NewCity is a game released into Early Access by indie developer Lone Pine. It is very much "early access", as in "functional alpha". Check out this link for my first look impressions.
Rhythm Tengoku is an unreleased-in-English game that I've been playing recently, the actual first game in the Rhythm Heaven series (The Nintendo DS game Rhythm Heaven is Japan's Rhythm Tengoku Gold). Since it was on a 3DS-run emulator, it's not quite the same as actual hardware but works well enough for registering button presses (maybe not so much in Perfect). The sound is also a bit crackly in the emulator as well, but it runs fine 98% of the time and while some of the songs are hit and miss, as a whole it sounds fantastic for the Game Boy Advance, which had a notoriously weak soundchip.
I actually tried it sometime last year but gave up on it (it's hellish trying to play rhythm games in an airplane) and it's fun to see how it fits in the series. Like WarioWare, Inc.: Mega Microgame$!, RT has most of the weirdness intact that got smoothed out in the later releases, but the trade-off is some broken minigames or concepts, like being able to end a game early by screwing up ("Night Walk"), some games are so fast that making one screw-up can be a make or break ("Showtime"), a few require multiple button presses ("Built to Scale"), and some are overall lame ("Wizard's Waltz"). In the end, like with WarioWare, the second game takes the props for having more consistent gameplay, even if it loses some of the raw features that made the series so interesting to begin with. I hope to cover the WarioWare series (minus Gold, which was done last year) in the near future.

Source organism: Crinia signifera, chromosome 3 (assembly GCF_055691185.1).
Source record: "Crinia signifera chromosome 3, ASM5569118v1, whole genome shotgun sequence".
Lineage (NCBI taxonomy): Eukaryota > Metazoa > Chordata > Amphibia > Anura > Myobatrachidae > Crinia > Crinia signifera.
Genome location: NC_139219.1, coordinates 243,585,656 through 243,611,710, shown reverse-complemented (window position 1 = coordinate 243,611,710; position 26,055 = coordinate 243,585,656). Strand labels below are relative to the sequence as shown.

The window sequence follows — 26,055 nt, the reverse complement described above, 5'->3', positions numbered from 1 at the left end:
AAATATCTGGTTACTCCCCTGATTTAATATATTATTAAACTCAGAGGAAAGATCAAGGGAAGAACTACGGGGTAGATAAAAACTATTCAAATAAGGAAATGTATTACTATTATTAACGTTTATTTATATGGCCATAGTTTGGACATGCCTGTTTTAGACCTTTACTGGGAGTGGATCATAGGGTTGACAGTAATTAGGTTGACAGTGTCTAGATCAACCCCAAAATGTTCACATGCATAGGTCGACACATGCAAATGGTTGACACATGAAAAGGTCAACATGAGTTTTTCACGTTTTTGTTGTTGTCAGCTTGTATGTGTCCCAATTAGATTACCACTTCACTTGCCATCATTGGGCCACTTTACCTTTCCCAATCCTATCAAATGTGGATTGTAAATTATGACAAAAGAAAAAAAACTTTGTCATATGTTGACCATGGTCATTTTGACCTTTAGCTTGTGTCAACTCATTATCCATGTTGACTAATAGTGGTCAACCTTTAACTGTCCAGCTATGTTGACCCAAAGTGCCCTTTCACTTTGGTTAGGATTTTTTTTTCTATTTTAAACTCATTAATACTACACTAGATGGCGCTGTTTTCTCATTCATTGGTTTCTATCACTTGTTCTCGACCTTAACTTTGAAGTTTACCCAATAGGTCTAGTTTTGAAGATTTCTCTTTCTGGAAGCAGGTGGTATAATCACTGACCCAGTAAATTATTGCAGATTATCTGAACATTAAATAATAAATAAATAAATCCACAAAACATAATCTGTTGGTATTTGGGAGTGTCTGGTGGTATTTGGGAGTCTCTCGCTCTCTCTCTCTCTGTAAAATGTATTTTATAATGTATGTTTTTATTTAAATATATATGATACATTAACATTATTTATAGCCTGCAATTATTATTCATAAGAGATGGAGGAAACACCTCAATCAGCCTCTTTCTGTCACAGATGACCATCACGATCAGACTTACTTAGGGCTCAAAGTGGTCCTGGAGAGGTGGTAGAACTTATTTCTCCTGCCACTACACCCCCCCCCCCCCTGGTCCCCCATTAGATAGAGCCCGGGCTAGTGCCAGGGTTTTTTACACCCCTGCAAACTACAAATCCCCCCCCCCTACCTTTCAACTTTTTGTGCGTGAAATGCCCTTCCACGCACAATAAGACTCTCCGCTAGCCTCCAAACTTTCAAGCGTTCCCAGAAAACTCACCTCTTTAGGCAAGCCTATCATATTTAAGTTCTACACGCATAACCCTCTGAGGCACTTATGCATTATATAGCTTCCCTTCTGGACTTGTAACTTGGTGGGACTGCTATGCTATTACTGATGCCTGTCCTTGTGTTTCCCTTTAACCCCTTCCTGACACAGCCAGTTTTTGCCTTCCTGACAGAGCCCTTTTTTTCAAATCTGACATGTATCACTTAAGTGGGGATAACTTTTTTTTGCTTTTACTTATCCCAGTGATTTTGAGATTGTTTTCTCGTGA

The 1997 sequel to the megahit game Myst was one of the first games I remember that needed the power that only the family's new PowerWave computer (from my grandfather, who had already abandoned the Mac clone in favor of a new beige G3), with five CD-ROMs. I've beaten it before with a walkthrough but it still needs you to write things down. My current version of Riven, which I've set up on SCUMM, addresses a decade-long issue of running the game how it should be run...original resolution on a black background, which only recent ScummVM releases now offer. Sadly, I made the mistake of copying the Windows files of Riven (from the original CDs) into ScummVM which don't look quite as nice (and the video effects are more pixelated and not as convincing) but it's a mild trade-off. I have a workable version of Riven that looks and plays like the original. This time, though, I'm not using a full walkthrough (the guidebook, which I wish to cover soon, has another section just for the basic checklists of what you should find in every area). I hope I get don't too frustrated, I don't mind backtracking, but only if there's something you know where to find (like a new area of a map that you finally have the tools to conquer).
The release of Super Mario 64's compiled reverse-engineered source code for modern computers was a big event in certain Internet circles. While the common release lacks the way to stretch out Mario's face, and ditches emulation features like quicksave, it's extremely accurate and works well with any resolution, without needing to sit back because the field of vision is meant for televisions.